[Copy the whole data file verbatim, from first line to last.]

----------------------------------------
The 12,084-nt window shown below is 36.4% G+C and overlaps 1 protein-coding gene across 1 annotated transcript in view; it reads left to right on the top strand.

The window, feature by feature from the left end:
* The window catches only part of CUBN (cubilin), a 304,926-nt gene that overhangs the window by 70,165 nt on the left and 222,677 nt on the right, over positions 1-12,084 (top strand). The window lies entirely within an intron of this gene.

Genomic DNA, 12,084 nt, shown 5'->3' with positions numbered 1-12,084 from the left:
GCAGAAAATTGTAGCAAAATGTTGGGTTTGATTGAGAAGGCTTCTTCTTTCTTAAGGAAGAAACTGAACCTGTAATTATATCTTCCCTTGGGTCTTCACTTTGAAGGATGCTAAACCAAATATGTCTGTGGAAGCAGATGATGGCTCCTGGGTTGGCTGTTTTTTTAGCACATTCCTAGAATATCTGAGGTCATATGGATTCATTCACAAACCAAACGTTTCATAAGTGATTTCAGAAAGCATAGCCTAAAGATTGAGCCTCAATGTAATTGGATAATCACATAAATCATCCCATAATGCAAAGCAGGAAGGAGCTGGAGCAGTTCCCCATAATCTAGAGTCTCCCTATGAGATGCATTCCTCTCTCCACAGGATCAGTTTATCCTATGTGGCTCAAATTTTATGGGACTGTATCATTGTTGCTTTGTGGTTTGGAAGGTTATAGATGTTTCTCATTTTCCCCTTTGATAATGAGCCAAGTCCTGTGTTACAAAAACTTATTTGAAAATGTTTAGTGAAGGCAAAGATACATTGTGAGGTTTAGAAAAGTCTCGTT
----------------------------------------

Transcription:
The 12,084-nt window shown below is 36.4% G+C and overlaps 1 protein-coding gene across 1 annotated transcript in view; it reads left to right on the top strand.

The window, feature by feature from the left end:
* The window catches only part of CUBN (cubilin), a 304,926-nt gene that overhangs the window by 70,165 nt on the left and 222,677 nt on the right, over positions 1-12,084 (top strand). The window lies entirely within an intron of this gene.

Genomic DNA, 12,084 nt, shown 5'->3' with positions numbered 1-12,084 from the left:
GCAGAAAATTGTAGCAAAATGTTGGGTTTGATTGAGAAGGCTTCTTCTTTCTTAAGGAAGAAACTGAACCTGTAATTATATCTTCCCTTGGGTCTTCACTTTGAAGGATGCTAAACCAAATATGTCTGTGGAAGCAGATGATGGCTCCTGGGTTGGCTGTTTTTTTAGCACATTCCTAGAATATCTGAGGTCATATGGATTCATTCACAAACCAAACGTTTCATAAGTGATTTCAGAAAGCATAGCCTAAAGATTGAGCCTCAATGTAATTGGATAATCACATAAATCATCCCATAATGCAAAGCAGGAAGGAGCTGGAGCAGTTCCCCATAATCTAGAGTCTCCCTATGAGATGCATTCCTCTCTCCACAGGATCAGTTTATCCTATGTGGCTCAAATTTTATGGGACTGTATCATTGTTGCTTTGTGGTTTGGAAGGTTATAGATGTTTCTCATTTTCCCCTTTGATAATGAGCCAAGTCCTGTGTTACAAAAACTTATTTGAAAATGTTTAGTGAAGGCAAAGATACATTGTGAGGTTTAGAAAAGTCTCGTT